For more severe forms of vasculitis, such as granulomatosis with polyangiitis, your doctor may prescribe intravenous (IV) infusions of a protein called immunoglobulin. In this form of immunotherapy, healthy antibodies are collected from blood that has been provided by donors. Antibodies are proteins in the blood produced by the immune system that detect and fight bacteria and viruses. A doctor then administers these donor antibodies into your body through a vein with IV infusion to suppress inflammation.
Intravenous immunoglobulin infusions are given daily for about five days over the course of several months on an outpatient basis. Most people receive regular maintenance therapy of IV immunoglobulin every few weeks after the initial round of treatment to keep the immune system suppressed until remission is achieved. Remission is when the signs and symptoms of the condition disappear. Vasculitis can come back—or flare up—at any time.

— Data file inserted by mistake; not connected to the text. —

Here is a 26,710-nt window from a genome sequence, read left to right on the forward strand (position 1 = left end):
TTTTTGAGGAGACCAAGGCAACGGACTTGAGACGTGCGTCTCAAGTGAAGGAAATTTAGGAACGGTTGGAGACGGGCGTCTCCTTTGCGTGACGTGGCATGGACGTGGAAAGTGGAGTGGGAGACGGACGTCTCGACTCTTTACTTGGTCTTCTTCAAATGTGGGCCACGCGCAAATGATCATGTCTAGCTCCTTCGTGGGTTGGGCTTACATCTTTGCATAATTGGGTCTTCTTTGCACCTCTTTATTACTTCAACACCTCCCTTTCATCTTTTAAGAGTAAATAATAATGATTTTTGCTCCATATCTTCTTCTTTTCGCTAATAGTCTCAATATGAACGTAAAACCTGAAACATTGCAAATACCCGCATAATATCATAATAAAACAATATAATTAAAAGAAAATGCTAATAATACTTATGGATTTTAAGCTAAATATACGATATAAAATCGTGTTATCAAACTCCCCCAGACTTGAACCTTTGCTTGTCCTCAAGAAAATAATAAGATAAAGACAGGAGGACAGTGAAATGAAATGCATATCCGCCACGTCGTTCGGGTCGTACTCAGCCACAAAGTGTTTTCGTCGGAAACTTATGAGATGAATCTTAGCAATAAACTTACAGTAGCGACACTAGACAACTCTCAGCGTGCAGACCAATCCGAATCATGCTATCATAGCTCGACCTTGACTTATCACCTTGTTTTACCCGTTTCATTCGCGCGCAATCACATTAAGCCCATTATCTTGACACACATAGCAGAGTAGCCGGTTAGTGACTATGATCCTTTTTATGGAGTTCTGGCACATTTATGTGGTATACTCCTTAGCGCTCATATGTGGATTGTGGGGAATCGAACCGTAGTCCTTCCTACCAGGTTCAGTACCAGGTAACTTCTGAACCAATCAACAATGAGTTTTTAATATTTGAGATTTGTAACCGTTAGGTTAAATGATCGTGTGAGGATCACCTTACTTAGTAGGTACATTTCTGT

You may again need IV immunoglobulin if your symptoms return, so it’s important that you follow up with your rheumatologist on a regular basis, so that you can be monitored for any signs of a flare up.